There are farming lands in the Layou area that has not seen, not even a tomato plant, for more than 10 years. These are vacant lands that can be utilized to plant cocoa. The agriculture department should have had a team to investigate vacant and available lands to accommodate cocoa plantations. The team would have found the required acres to make the venture viable. The minister did piss-all for cocoa; instead he put on his water boots and went into some rotten, dead and unproductive banana fields for a photo op.
    The Cocoa Company had no help from the government, the minister and the people in his ministry. This is one investment that came during this government’s time in office and they blew it. The government‘s attitude toward agriculture and farmers is deplorable. They have eyes and ears for only two things – tourism and the airport. Incidentally both are a failure and main land SVG is far behind other islands in attracting tourist to the island.
    This quote from the Minister of Agriculture shows his lack of vision for the job: The market for locally produced cocoa beans is important in assessing the viability of the sector, Caesar said, adding that local demand for chocolate for the making of “cocoa tea” peaks around Christmas and Carnival.
    This minister thinks that Carnival and Christmas will generate the necessary funds to make cocoa a viable commodity for farmers. People in the Diaspora have grown accustomed to coffee and tea, that the demand for cocoa tea will be way down the line. He’s also dreaming of markets for farmers to sell their product. He can’t or doesn’t travel; only Ralph and Baby Doc leave the island. So where will he find these cocoa markets? The few cocoa farmers will soon follow the Cocoa Company and pull out of the cocoa business. They have heard all these broken promises before. There is nothing credible that this government and this minister can put forward that folks will believe. I won’t be surprise if folks start calling the Saboto the Minister of Cocoa Tea.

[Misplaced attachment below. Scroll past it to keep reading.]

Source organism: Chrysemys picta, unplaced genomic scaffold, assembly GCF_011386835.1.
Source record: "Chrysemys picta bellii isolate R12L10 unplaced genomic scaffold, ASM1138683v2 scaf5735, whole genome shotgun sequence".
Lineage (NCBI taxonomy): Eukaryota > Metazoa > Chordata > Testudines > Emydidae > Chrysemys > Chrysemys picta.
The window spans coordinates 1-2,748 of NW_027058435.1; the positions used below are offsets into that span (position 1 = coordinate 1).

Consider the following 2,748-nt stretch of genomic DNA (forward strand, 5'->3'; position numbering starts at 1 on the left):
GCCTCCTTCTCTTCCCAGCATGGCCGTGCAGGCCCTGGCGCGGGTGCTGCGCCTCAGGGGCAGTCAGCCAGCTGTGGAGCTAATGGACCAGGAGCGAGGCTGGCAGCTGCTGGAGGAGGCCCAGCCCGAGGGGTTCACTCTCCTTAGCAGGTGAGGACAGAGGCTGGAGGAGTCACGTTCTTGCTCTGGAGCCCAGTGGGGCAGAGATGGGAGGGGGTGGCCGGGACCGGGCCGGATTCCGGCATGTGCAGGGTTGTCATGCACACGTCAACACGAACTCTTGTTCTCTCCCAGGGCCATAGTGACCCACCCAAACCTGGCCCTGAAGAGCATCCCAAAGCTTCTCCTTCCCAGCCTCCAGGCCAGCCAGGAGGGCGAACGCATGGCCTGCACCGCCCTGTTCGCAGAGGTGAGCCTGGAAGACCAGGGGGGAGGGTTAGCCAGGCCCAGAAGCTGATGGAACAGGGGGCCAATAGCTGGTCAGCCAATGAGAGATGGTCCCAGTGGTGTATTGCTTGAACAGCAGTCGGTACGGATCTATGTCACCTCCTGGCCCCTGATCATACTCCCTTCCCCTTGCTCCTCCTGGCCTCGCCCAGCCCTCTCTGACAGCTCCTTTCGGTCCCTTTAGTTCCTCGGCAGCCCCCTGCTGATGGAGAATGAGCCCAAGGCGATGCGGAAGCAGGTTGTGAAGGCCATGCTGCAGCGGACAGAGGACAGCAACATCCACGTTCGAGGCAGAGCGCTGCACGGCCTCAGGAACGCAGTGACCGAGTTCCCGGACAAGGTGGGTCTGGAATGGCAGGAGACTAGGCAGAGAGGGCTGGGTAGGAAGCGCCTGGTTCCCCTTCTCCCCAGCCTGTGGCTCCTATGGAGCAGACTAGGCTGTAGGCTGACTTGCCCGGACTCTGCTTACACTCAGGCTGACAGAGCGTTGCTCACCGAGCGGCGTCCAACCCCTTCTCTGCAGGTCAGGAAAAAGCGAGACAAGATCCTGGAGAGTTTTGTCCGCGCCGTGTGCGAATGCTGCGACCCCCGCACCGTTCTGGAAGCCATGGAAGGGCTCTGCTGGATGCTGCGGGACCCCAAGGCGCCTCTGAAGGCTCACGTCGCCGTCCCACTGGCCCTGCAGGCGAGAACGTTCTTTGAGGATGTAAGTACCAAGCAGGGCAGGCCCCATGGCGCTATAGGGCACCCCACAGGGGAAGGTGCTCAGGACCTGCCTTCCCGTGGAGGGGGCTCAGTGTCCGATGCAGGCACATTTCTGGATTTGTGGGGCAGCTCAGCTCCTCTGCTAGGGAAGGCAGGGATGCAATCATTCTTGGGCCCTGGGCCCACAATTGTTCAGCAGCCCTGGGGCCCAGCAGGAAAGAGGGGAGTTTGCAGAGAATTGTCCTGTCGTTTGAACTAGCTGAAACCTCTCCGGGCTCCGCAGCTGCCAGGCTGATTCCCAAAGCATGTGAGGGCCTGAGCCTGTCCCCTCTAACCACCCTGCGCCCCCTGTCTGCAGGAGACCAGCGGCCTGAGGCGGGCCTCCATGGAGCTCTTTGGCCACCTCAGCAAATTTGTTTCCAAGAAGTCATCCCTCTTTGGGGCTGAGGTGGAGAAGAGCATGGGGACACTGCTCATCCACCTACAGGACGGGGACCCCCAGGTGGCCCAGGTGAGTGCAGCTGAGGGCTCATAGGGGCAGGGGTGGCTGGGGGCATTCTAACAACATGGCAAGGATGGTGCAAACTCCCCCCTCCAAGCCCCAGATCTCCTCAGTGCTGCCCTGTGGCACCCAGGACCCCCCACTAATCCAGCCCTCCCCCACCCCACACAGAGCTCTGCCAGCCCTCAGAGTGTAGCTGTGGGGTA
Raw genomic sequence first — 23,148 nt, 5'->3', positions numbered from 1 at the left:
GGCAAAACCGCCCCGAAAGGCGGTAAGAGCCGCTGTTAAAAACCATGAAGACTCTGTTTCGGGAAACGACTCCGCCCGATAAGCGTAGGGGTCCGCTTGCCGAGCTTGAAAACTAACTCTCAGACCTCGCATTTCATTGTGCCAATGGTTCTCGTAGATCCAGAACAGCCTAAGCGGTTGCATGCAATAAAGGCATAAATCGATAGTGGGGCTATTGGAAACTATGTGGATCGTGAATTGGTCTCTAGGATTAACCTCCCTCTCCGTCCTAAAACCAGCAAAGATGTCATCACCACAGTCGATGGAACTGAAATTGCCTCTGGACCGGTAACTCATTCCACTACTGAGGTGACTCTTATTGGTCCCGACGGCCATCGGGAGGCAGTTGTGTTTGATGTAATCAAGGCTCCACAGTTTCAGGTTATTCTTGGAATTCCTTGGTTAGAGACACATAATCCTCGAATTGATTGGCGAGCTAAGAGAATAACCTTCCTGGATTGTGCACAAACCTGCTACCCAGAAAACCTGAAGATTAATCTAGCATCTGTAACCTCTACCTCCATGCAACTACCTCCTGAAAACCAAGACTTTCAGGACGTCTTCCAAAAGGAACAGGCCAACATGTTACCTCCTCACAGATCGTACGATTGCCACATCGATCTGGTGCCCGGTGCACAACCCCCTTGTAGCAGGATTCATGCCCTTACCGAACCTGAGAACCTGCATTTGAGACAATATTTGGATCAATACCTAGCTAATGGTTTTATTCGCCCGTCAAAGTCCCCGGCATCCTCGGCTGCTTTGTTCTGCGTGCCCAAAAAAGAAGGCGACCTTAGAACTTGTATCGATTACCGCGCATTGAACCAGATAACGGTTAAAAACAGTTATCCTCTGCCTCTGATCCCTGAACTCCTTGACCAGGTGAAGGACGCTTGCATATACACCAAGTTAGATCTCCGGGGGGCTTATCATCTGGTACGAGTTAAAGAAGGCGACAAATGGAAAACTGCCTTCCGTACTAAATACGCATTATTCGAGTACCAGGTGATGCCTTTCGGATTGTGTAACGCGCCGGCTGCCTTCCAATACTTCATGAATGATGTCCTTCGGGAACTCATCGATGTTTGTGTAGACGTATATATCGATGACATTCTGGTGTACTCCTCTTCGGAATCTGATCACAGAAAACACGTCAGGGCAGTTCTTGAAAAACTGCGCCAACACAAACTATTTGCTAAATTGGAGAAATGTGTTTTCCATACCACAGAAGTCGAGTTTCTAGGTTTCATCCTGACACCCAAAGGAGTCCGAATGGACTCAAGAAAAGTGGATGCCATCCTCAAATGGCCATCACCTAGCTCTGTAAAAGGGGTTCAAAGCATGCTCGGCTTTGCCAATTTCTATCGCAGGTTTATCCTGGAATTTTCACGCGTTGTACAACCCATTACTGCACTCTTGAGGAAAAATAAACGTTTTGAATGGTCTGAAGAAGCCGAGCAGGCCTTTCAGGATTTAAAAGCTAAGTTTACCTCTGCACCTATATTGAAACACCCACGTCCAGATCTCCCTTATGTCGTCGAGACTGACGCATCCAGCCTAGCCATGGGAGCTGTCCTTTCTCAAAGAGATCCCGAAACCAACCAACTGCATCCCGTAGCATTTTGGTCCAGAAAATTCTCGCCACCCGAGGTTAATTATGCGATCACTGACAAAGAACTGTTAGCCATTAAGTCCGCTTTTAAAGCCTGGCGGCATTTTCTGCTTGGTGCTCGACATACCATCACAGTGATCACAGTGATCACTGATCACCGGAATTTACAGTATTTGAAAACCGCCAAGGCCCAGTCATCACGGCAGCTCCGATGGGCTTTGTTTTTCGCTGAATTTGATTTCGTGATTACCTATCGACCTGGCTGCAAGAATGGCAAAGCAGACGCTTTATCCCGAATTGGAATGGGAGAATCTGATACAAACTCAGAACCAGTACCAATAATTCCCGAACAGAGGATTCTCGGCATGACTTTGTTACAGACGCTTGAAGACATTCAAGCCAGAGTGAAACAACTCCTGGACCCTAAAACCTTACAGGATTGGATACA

I won’t be surprise if Ralph doesn’t use this cocoa fiasco to paint Saboto as an incompetent minister, who needs to be replaced. This is an easy way to clear the deck; so baby Doc can step on board, with no obstructions in the way. I haven’t been wrong so far on clearing the deck of the Titanic.

  2. Unbelievable, every single thing the government does fail. Way really going on? failure after failure, way happen only the people in government suppose to make money?. You mean to tell me you signed a 50 year contract and you didn’t even know if it would be viable venture, are you all flipping kidding me? This is not a joke, how could you lock up our country for 50 years without a viability study? these are Vincentians born and yet to be born who were going to be at the mercy of this company. Do you all even care?